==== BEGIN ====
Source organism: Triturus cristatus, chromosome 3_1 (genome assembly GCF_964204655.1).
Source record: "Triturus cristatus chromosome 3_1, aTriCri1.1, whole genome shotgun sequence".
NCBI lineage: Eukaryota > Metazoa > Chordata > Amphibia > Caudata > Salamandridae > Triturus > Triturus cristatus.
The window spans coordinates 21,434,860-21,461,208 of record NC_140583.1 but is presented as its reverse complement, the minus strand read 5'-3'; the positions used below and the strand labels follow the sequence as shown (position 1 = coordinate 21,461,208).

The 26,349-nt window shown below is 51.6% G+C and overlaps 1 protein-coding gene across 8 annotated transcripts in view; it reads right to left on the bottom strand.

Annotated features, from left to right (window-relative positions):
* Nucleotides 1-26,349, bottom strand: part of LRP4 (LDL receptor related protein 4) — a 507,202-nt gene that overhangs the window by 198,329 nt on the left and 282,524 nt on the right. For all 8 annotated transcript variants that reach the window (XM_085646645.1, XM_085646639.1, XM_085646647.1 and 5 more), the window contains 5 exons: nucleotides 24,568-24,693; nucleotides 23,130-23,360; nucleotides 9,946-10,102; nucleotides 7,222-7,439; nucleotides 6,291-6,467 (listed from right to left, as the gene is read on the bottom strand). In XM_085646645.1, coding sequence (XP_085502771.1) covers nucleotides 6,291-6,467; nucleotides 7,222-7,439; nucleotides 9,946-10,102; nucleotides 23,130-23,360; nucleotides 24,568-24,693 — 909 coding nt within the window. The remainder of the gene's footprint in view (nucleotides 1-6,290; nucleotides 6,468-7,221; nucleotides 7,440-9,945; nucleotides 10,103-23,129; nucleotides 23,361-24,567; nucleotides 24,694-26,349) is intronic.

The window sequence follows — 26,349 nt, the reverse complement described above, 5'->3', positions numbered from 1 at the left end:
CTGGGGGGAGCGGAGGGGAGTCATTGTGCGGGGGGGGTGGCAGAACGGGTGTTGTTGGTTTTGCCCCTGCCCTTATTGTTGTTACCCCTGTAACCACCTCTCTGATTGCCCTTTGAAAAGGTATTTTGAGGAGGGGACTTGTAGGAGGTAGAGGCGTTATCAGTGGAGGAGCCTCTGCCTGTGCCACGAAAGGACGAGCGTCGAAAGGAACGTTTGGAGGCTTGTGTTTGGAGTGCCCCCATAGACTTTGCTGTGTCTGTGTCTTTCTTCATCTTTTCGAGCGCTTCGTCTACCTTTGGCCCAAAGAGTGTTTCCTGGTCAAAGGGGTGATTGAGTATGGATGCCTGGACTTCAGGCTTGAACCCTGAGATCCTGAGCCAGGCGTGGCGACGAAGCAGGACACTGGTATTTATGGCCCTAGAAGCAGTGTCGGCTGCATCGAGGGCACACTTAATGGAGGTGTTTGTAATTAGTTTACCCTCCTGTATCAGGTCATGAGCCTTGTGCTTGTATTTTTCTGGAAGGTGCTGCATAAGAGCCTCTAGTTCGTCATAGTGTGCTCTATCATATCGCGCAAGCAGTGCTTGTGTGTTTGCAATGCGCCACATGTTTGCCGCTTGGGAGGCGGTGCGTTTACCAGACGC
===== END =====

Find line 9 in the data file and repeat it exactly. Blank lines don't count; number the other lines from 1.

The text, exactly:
CTGGGGGGAGCGGAGGGGAGTCATTGTGCGGGGGGGGTGGCAGAACGGGTGTTGTTGGTTTTGCCCCTGCCCTTATTGTTGTTACCCCTGTAACCACCTCTCTGATTGCCCTTTGAAAAGGTATTTTGAGGAGGGGACTTGTAGGAGGTAGAGGCGTTATCAGTGGAGGAGCCTCTGCCTGTGCCACGAAAGGACGAGCGTCGAAAGGAACGTTTGGAGGCTTGTGTTTGGAGTGCCCCCATAGACTTTGCTGTGTCTGTGTCTTTCTTCATCTTTTCGAGCGCTTCGTCTACCTTTGGCCCAAAGAGTGTTTCCTGGTCAAAGGGGTGATTGAGTATGGATGCCTGGACTTCAGGCTTGAACCCTGAGATCCTGAGCCAGGCGTGGCGACGAAGCAGGACACTGGTATTTATGGCCCTAGAAGCAGTGTCGGCTGCATCGAGGGCACACTTAATGGAGGTGTTTGTAATTAGTTTACCCTCCTGTATCAGGTCATGAGCCTTGTGCTTGTATTTTTCTGGAAGGTGCTGCATAAGAGCCTCTAGTTCGTCATAGTGTGCTCTATCATATCGCGCAAGCAGTGCTTGTGTGTTTGCAATGCGCCACATGTTTGCCGCTTGGGAGGCGGTGCGTTTACCAGACGC